Earthquake provisions stashed underground at Stanford; quake-damaged dorms being rebuilt for fall
The next time a major earthquake shakes up the campus, the Stanford community will be a bit more prepared.
Residence halls that suffered major damage are just about rebuilt, stronger than before. And if food supplies fail, there will be hidden provisions underground.
By Aug. 31, officials expect to have finished installing a dozen custom-made fiberglass "holds" in scattered sites near student residences. They are five feet high and nine feet in diameter, and will be full of tools, medical supplies and packaged MRE's — meals ready to eat.
"We have 8,500 students living on campus, and we feel responsible for them," explained Health and Safety Systems Coordinator Barbara Tiernan, who helped direct the project. Her task force was part of an earthquake preparedness committee headed by Keith Guy, director of Housing and Food Services.
"Stanford wants to go a bit further to give them what they need. Primarily, it's for the students whose campus homes might be down in an earthquake."
She said the temperatures of the holds are expected to remain at around 58 degrees, cool enough to store the food for 20 years. There will be enough food to serve 10,000 people for two days.
After that, University officials expect to have regained access to the primary supplies of food on campus, she said.
Other hold supplies include first-aid equipment, stretchers, hatchets, hammers, shovels, flashlights and radios.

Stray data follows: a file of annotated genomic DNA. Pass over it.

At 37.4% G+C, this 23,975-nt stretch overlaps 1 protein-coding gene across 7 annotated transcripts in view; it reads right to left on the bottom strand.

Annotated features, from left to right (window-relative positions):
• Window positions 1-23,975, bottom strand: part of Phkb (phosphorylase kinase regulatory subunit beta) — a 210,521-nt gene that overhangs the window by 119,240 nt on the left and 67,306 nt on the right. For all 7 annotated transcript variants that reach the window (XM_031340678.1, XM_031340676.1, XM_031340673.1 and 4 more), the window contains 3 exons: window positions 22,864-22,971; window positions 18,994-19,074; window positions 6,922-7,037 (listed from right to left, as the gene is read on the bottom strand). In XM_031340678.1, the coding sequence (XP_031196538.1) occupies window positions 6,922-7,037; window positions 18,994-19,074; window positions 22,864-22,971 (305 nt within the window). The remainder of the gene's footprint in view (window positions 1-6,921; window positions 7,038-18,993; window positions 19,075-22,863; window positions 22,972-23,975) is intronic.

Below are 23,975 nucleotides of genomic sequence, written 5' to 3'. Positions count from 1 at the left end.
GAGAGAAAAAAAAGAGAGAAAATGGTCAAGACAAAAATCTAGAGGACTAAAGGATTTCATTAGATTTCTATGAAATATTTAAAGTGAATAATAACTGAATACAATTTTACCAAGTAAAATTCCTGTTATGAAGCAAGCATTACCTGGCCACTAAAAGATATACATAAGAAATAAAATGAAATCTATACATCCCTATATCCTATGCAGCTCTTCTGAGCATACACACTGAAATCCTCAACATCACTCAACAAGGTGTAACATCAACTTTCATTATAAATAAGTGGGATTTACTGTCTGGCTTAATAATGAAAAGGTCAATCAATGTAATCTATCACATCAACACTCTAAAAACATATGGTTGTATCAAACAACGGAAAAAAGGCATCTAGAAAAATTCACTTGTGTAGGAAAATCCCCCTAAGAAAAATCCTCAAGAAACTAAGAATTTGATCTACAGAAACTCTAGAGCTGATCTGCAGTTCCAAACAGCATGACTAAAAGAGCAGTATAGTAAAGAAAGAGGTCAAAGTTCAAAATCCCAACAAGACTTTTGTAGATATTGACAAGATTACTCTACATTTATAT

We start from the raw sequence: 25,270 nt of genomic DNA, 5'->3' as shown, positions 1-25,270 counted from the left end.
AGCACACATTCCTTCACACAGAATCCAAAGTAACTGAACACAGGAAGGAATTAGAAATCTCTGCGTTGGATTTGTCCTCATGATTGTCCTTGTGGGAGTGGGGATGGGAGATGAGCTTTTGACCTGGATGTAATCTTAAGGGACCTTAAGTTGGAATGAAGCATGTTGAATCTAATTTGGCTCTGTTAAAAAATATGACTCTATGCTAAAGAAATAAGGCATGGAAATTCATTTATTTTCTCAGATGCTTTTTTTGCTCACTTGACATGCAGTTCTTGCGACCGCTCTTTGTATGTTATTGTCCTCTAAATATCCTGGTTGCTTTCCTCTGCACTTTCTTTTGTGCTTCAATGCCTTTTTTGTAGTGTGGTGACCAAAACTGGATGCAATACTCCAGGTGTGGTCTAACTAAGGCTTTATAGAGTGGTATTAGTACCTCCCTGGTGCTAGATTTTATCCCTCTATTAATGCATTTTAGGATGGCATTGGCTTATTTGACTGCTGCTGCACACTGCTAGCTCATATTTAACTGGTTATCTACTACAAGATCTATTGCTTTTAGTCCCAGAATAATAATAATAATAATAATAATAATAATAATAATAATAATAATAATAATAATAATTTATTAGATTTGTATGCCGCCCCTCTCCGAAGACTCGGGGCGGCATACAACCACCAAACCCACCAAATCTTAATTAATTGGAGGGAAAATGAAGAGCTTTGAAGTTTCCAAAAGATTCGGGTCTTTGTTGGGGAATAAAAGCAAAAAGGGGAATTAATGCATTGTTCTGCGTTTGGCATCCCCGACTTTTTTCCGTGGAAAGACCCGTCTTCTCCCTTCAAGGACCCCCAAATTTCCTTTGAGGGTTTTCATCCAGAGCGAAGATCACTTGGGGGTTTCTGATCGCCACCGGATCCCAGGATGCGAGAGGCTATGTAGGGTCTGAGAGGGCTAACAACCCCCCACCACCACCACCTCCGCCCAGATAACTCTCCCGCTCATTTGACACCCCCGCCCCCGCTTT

Officials are not publicly disclosing the locations of the holds, fearing possible prank raids on the caches. Resident fellows, building facility managers and others know the exact places to dig for the buried provisions.
Next week, signs will be posted in the vicinities of the holds, denoting the locations as earthquake assembly areas, where people should gather after a major quake emergency.
Another part of the University's earthquake readiness work is its massive effort to repair and strengthen buildings around campus, an undertaking that is to cost about $134 million.
The University has surveyed 177 buildings and is preparing to relocate hundreds of faculty, staff and students over the next several years from 29 unreinforced masonry buildings, including the entire Inner Quad.
Four earthquake-damaged Row residences are now being restored and are on schedule for reopening in time for the beginning of Fall Quarter, and repairs are proceeding at 21 other campus residences that were damaged by last year's October earthquake.
The Theta Xi, Durand, Roth and Columbae houses were closed after suffering heavy damages in the quake. All three are having foundations repaired, walls rebuilt and strengthened and fireplaces rebuilt, said Gene Kershner, associate director of Facilities Project Management.
"These buildings really got trashed a lot, and it's lots more work putting them back together again," he said.
The work on those buildings is estimated at $2.5 million, he said.
Additionally, repairs are proceeding at 21 other Row houses that suffered less extensive damage and were not closed. That work, he said, is estimated at $1 million.